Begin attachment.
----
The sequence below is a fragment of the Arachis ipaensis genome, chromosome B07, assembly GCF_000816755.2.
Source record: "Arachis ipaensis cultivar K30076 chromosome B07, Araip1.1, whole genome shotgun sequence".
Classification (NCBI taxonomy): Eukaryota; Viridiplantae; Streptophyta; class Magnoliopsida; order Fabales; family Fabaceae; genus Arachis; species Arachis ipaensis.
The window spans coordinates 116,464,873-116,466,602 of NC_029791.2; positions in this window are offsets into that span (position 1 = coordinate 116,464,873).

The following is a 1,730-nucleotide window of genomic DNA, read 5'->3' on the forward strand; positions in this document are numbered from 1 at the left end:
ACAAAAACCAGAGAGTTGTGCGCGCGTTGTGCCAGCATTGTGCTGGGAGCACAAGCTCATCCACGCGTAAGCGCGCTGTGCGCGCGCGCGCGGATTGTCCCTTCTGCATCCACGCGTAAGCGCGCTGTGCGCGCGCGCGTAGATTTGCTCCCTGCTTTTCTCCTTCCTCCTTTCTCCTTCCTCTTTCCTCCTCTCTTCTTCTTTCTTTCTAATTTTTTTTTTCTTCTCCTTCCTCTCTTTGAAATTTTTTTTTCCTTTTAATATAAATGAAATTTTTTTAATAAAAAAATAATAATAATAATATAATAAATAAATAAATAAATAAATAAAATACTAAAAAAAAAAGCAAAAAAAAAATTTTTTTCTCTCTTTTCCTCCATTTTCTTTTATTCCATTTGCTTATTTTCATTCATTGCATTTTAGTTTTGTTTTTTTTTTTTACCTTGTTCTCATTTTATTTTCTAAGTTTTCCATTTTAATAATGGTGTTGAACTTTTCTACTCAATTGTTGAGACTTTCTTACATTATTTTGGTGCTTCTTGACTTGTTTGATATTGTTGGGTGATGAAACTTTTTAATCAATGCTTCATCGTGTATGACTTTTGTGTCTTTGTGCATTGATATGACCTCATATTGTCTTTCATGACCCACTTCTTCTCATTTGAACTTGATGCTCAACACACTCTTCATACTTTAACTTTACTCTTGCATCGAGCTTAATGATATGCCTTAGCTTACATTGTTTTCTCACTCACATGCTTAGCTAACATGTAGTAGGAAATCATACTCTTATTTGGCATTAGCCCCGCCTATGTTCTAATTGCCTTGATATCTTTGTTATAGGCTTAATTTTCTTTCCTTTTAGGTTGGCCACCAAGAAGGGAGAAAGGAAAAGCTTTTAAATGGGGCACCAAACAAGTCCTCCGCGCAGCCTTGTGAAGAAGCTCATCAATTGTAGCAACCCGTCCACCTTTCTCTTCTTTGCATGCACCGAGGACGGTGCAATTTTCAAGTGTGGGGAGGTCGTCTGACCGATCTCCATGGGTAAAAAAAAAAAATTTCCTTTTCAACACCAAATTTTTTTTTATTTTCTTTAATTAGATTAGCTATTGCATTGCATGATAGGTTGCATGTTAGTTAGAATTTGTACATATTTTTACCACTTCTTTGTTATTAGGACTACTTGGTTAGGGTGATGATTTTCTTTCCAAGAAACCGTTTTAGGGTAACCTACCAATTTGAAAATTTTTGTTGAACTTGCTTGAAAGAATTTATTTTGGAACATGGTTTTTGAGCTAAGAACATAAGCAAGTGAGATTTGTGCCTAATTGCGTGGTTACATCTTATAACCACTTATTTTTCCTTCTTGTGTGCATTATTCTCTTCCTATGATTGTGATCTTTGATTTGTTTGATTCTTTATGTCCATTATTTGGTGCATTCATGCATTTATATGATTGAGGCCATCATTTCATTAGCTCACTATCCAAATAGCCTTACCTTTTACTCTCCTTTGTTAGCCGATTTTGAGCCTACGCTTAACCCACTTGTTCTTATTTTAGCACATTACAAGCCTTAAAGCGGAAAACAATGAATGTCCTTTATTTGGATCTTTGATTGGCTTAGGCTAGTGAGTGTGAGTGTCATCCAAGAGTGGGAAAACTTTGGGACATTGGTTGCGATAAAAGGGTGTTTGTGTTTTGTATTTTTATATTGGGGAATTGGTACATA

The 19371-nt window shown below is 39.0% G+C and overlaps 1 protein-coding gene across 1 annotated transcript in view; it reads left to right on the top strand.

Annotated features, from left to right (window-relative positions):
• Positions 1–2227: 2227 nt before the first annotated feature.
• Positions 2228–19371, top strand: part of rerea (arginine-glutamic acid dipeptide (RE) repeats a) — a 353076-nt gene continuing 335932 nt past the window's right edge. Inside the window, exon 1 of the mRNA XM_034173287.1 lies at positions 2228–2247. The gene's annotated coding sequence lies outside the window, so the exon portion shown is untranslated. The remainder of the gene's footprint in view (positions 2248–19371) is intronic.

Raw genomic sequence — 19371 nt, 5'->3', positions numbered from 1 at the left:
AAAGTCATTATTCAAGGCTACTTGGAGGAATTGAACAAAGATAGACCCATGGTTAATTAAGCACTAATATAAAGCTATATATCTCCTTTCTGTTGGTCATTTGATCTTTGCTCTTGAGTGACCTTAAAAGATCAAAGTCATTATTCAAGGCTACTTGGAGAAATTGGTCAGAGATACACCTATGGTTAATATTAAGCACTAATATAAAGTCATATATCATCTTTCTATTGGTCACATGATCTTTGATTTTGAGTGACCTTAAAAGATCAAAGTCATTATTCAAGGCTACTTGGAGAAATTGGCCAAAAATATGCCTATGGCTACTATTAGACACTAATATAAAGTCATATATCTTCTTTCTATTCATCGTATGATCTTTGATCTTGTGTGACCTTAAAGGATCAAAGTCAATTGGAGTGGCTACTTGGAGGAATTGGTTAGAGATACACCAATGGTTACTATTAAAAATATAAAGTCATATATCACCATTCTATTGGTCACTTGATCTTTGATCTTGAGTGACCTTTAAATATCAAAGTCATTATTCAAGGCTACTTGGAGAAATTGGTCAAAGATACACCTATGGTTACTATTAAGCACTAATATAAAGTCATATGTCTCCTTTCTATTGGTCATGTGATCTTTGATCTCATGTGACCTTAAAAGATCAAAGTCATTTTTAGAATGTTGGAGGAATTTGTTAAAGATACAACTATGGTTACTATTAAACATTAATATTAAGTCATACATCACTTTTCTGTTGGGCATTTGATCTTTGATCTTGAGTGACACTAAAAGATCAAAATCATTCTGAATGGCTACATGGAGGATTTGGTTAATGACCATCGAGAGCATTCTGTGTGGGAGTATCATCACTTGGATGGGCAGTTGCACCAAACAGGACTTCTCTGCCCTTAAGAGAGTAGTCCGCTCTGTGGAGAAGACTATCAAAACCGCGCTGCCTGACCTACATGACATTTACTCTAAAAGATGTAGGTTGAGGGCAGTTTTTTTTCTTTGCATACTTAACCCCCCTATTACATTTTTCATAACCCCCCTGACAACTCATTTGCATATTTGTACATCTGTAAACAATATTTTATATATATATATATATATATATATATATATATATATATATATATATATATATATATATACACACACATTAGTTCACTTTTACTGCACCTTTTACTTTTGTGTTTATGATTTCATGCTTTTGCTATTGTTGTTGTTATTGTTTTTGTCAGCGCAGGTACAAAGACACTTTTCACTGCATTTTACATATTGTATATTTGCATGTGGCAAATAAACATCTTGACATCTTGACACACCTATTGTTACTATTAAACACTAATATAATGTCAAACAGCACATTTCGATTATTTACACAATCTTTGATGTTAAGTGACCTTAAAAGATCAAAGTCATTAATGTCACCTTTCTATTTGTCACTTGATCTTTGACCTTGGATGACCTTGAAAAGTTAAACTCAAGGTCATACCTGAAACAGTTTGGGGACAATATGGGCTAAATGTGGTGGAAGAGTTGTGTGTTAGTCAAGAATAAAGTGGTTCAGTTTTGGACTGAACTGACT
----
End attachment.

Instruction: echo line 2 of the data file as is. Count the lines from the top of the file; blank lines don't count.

Source record: "Arachis ipaensis cultivar K30076 chromosome B07, Araip1.1, whole genome shotgun sequence".